Let the door hit both of you on the way out?
Well, how else to understand this, from a review of new book, The Society of Genes (Itai Yanai and Martin Lercher, Harvard U Press)? From New Scientist:
FORTY years ago, Richard Dawkins’ book The Selfish Gene popularised the notion that the gene, rather than the individual, was the true unit of evolution. That view has dominated evolutionary genetics ever since. But in The Society of Genes, biologists Itai Yanai and Martin Lercher say that it’s time to replace the selfish-gene metaphor with a new one that focuses on relationships.
“We are not the simple sum of our genes,” they write. “The members of the society of genes do not live in isolation. Working together, forming rivalries and partnerships, is the only way they can form a human body that can sustain them for a few decades and propel them into the next generation of humanity.”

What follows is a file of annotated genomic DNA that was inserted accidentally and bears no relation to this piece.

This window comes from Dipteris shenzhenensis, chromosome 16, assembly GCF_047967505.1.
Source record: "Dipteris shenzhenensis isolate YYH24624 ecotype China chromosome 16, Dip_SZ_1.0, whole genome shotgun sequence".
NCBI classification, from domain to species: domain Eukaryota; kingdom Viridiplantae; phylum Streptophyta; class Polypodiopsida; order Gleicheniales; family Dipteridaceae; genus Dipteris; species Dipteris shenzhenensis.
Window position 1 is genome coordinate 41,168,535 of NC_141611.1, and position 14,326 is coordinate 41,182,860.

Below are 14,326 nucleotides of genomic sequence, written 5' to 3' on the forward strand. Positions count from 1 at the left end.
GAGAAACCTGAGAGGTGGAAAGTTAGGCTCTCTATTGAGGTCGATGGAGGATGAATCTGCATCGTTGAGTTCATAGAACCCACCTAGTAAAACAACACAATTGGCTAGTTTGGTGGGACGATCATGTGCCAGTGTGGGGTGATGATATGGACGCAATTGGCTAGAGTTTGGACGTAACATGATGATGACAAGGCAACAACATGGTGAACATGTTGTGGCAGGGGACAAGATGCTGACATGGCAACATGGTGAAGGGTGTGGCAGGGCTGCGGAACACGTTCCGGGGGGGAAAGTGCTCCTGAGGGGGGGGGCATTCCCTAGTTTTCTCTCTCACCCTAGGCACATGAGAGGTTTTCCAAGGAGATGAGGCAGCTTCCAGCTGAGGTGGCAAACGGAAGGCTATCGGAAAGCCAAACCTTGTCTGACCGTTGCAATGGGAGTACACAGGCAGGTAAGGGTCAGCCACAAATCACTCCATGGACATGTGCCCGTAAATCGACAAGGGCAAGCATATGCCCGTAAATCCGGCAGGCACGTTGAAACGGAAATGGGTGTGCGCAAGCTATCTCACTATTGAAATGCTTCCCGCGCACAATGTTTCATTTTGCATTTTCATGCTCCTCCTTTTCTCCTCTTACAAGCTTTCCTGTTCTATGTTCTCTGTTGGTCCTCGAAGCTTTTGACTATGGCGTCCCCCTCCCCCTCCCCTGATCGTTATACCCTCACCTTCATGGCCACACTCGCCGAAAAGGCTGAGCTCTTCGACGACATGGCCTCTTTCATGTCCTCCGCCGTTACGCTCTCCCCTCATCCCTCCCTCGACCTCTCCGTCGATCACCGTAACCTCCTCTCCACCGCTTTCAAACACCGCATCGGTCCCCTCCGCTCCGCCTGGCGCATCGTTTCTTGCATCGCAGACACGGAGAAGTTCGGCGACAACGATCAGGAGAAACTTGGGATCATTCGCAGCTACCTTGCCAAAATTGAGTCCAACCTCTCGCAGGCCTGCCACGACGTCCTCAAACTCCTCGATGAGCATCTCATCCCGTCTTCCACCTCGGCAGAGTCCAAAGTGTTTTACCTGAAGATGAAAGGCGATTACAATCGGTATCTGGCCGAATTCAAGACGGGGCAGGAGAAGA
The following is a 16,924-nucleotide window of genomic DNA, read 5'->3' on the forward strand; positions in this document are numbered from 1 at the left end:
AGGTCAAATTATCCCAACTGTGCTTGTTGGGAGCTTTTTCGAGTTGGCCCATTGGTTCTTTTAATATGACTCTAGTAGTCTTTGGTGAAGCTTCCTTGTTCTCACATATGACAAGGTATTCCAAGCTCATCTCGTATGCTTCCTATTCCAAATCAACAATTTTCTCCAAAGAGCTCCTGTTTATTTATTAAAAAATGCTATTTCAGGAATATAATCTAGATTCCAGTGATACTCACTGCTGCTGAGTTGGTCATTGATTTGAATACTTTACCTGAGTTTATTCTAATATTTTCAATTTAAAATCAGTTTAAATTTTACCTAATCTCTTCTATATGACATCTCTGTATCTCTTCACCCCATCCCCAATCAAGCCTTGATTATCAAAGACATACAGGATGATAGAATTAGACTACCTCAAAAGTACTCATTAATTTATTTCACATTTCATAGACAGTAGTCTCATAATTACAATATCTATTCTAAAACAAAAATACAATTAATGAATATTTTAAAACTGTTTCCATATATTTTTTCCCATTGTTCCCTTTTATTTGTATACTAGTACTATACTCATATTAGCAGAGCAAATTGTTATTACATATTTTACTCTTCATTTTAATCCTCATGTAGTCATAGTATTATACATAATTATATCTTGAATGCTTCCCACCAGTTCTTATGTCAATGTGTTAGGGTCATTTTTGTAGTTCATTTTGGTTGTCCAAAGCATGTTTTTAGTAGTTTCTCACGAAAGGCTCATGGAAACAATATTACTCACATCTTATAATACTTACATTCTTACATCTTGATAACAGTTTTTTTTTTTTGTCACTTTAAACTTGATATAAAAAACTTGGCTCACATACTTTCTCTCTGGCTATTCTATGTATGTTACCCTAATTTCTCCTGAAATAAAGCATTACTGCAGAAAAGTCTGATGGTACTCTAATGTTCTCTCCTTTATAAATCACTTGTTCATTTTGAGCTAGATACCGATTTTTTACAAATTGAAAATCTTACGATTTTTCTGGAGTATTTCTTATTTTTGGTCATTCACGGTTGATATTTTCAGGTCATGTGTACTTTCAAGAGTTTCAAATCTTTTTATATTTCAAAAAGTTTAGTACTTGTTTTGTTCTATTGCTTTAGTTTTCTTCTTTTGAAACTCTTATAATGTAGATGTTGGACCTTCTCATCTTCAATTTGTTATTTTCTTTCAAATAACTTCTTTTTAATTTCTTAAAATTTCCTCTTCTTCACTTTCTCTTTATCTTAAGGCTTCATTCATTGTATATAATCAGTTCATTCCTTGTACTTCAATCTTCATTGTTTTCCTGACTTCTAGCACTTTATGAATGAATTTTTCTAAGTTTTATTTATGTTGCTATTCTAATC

Their book is not a dry academic argument. Instead, Yanai and Lercher use the idea of a society of genes as a vantage point from which to reintroduce the entire field of evolutionary genetics. … More.
Wonder if they’ll be at the upcoming Royal Society rethink evolution meet?
Dawkins is, in any event, becoming a pretty expensive property to maintain. See, for example, The Flying Horse defends himself against Dawkins
See also: What the fossils told us in their own words
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